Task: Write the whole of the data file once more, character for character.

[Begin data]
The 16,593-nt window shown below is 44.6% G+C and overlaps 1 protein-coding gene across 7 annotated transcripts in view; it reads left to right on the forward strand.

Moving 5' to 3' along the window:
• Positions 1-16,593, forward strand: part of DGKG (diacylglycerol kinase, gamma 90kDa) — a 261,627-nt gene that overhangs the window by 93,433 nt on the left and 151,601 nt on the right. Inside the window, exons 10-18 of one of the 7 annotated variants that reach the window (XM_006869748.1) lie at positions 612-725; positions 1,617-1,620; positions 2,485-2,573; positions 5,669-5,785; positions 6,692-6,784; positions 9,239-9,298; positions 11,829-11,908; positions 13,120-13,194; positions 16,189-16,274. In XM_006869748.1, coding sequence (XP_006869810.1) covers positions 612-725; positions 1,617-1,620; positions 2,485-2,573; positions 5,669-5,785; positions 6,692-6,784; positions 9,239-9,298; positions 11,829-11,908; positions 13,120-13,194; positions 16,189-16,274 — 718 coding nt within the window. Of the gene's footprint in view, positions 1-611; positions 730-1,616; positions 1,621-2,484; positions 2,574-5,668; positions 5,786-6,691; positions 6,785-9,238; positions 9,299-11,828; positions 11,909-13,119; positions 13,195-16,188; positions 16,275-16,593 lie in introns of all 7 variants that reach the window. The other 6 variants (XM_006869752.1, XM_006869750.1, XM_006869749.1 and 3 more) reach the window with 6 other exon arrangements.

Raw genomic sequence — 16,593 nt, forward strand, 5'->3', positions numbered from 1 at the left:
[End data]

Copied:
The 16,593-nt window shown below is 44.6% G+C and overlaps 1 protein-coding gene across 7 annotated transcripts in view; it reads left to right on the forward strand.

Moving 5' to 3' along the window:
• Positions 1-16,593, forward strand: part of DGKG (diacylglycerol kinase, gamma 90kDa) — a 261,627-nt gene that overhangs the window by 93,433 nt on the left and 151,601 nt on the right. Inside the window, exons 10-18 of one of the 7 annotated variants that reach the window (XM_006869748.1) lie at positions 612-725; positions 1,617-1,620; positions 2,485-2,573; positions 5,669-5,785; positions 6,692-6,784; positions 9,239-9,298; positions 11,829-11,908; positions 13,120-13,194; positions 16,189-16,274. In XM_006869748.1, coding sequence (XP_006869810.1) covers positions 612-725; positions 1,617-1,620; positions 2,485-2,573; positions 5,669-5,785; positions 6,692-6,784; positions 9,239-9,298; positions 11,829-11,908; positions 13,120-13,194; positions 16,189-16,274 — 718 coding nt within the window. Of the gene's footprint in view, positions 1-611; positions 730-1,616; positions 1,621-2,484; positions 2,574-5,668; positions 5,786-6,691; positions 6,785-9,238; positions 9,299-11,828; positions 11,909-13,119; positions 13,195-16,188; positions 16,275-16,593 lie in introns of all 7 variants that reach the window. The other 6 variants (XM_006869752.1, XM_006869750.1, XM_006869749.1 and 3 more) reach the window with 6 other exon arrangements.

Raw genomic sequence — 16,593 nt, forward strand, 5'->3', positions numbered from 1 at the left: